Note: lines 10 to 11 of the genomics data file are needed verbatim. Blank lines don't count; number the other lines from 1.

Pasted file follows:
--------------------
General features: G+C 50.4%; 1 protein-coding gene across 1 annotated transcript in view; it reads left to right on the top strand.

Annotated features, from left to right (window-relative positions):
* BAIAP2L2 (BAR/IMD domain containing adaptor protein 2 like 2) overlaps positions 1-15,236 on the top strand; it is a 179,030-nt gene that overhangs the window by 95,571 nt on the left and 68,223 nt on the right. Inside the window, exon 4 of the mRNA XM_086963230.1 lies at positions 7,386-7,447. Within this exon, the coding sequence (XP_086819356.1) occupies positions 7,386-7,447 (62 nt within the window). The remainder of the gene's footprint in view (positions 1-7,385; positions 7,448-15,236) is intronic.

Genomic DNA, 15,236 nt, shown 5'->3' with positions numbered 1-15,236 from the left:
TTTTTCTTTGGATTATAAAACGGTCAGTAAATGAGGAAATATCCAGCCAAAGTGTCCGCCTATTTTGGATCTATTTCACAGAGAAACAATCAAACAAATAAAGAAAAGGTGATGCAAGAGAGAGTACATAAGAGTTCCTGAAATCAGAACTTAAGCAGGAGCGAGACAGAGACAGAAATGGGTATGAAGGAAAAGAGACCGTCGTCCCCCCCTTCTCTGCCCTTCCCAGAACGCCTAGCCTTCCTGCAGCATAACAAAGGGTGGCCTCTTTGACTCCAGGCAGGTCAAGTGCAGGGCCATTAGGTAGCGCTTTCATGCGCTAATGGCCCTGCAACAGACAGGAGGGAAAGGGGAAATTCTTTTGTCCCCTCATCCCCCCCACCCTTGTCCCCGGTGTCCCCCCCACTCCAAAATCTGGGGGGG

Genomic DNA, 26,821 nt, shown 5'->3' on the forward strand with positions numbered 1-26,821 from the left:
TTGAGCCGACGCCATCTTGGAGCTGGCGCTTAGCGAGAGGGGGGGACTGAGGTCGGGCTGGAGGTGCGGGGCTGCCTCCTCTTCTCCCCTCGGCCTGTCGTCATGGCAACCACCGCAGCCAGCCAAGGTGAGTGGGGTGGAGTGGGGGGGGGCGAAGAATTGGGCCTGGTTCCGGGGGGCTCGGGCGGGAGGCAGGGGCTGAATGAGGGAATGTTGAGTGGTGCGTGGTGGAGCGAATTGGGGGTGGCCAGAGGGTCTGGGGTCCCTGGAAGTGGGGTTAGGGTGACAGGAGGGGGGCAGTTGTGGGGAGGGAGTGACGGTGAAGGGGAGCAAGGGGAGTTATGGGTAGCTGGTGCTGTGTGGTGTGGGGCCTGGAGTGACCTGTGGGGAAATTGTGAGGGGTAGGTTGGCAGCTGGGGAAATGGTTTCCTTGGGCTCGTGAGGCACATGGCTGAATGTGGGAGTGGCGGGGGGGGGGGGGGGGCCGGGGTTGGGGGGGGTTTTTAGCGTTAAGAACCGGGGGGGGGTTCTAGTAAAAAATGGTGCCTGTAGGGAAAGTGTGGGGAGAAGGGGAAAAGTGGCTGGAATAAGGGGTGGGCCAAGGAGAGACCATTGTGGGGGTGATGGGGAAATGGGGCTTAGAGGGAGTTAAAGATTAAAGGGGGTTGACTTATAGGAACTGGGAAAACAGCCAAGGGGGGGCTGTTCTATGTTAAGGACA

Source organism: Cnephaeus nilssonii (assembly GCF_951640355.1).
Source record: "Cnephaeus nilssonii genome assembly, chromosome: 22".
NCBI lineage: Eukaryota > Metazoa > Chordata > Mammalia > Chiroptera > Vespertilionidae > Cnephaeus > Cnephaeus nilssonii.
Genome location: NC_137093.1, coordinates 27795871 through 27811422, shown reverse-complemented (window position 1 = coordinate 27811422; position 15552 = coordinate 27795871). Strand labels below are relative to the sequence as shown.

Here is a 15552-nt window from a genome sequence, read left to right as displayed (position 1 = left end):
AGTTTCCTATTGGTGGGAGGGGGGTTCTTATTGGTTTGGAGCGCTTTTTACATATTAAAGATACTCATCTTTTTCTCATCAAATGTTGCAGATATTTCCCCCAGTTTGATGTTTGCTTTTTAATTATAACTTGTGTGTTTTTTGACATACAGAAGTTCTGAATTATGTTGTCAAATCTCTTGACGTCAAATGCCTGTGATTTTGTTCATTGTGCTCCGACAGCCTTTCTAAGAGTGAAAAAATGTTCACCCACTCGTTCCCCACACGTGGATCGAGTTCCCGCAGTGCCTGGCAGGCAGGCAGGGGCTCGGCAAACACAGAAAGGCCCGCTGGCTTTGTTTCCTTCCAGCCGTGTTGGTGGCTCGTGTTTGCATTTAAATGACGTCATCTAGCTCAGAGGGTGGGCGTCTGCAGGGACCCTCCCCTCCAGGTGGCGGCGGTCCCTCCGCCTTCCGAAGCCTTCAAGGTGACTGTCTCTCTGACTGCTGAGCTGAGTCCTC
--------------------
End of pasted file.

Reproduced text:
NCBI lineage: Eukaryota > Metazoa > Chordata > Mammalia > Chiroptera > Vespertilionidae > Cnephaeus > Cnephaeus nilssonii.
Genome location: NC_137093.1, coordinates 27795871 through 27811422, shown reverse-complemented (window position 1 = coordinate 27811422; position 15552 = coordinate 27795871). Strand labels below are relative to the sequence as shown.